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Treating aneurysms with injectable toothpaste-like biomaterials

Aneurysms are weaknesses in the venous walls that require immediate attention, as they can result in the ballooning and bursting of the blood vessels. This critical medical situation is often treated using catheter-delivered blocking agents. The blocking agents are delivered into the vessels to stop blood flow in the affected area until the vessel wall can heal. The blocking material can then be removed or allowed to degrade naturally.

Existing therapies involve the placement of platinum or stainless- steel coils, but these require specialized catheters and equipment to place and detach them and can also move to other places within the blood vessels. Another procedure is to attach clips to partition off the aneurysm, but this requires open surgery and can cause narrowing of arteries due to vasoconstriction. Still other methods involve the use of liquid blocking agents injected into the blood vessels which subsequently solidify. But these agents often leak during injection, and they can also impose toxic effects and necrosis in the surrounding tissues.

A collaborative team, which includes scientists from the Terasaki Institute for Biomedical Innovation (TIBI), has developed an injectable, shear-thinning hydrogel (STH) that exhibits enhanced cohesive strength that resists fragmentation, zantac cephalexin even when subjected to strong, pulsating liquid flows found within the body. These shear-thinning materials behave like toothpaste in that when force is applied, they act like a solution, but when the force is removed, they retain their structure. Previous versions of STHs were subject to fragmentation and even disintegration when subjected to the high fluidic flow rates in a real-life aneurysm.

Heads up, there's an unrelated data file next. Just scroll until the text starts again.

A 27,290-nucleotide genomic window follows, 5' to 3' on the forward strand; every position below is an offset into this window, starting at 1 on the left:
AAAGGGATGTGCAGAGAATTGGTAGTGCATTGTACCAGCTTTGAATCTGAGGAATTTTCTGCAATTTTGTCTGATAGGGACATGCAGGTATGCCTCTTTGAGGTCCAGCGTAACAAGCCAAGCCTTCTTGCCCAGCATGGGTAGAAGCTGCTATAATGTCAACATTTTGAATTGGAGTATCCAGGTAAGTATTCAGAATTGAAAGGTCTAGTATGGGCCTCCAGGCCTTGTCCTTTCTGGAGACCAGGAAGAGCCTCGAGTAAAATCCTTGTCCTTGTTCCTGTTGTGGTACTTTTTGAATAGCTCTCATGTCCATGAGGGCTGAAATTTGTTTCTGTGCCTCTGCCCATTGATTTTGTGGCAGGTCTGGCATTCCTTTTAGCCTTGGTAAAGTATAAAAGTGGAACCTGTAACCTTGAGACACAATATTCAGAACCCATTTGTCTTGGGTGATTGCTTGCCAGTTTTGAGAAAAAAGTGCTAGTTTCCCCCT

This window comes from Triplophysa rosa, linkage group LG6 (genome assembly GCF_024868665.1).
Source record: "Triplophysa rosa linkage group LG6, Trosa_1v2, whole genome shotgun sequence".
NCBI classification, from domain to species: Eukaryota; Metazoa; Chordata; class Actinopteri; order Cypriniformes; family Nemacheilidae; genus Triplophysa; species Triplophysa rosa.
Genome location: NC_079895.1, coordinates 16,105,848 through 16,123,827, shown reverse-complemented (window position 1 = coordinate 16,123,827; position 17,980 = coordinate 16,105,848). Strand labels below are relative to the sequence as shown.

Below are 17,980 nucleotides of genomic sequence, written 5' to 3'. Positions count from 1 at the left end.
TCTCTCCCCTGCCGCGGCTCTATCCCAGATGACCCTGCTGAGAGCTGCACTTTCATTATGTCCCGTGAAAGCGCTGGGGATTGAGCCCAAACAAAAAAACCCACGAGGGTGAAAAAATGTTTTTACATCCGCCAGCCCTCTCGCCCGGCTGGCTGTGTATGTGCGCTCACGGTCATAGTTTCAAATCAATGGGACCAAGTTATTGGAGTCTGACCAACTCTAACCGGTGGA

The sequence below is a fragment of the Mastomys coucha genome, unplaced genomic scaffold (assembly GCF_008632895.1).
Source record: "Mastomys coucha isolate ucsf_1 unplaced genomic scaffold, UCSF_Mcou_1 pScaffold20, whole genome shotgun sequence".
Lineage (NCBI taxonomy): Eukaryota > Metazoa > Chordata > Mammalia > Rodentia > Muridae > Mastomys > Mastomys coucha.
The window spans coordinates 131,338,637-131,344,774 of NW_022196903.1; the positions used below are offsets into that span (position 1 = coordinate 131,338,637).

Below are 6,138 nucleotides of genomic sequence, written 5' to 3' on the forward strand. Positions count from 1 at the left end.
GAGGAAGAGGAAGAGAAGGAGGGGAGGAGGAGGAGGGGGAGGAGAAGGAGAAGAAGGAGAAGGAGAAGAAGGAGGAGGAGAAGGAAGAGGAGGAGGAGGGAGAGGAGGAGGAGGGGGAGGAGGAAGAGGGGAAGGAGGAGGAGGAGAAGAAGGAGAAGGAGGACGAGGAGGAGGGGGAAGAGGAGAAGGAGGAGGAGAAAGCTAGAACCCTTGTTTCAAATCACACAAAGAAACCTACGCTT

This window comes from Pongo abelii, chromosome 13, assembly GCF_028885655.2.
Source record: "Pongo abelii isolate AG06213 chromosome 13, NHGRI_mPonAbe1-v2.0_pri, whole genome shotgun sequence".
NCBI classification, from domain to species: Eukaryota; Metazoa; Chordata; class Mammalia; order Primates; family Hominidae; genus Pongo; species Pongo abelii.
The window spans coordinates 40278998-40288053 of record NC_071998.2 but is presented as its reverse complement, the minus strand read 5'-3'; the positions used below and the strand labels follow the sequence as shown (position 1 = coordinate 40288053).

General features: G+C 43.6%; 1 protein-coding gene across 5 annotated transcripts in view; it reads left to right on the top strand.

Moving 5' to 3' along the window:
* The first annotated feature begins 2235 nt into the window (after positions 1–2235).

The research team began by formulating a gelatin-based STH with nanoparticles added for reinforcement of shear-thinning capabilities, mechanical stiffness, and physiological stability. They also added a highly charged chemical to the mix in order to impart cohesion without sacrificing injectability.

In testing the STH-filled vessels under constant and pulsating buffer flows for up to four days, the researchers were able to observe and quantify retention of the STH plugs. They found that the plugs had successful retention without fragmentation within the simulated blood vessels, while maintaining its injectability and shear-thinning properties.

Further tests revealed that STH caused no cellular damage or red blood cell lysis occurred, demonstrating its safe usage for treatment of vascular conditions.

“This improved shear-thinning hydrogel can withstand the real-life pulsating flows of the body and offers a significant advancement in treating critical vascular conditions,” said Ali Khademhosseini, Ph.D., TIBI’s Director and CEO. “It can pave the way for developing the next generation of injectable biomaterials.”

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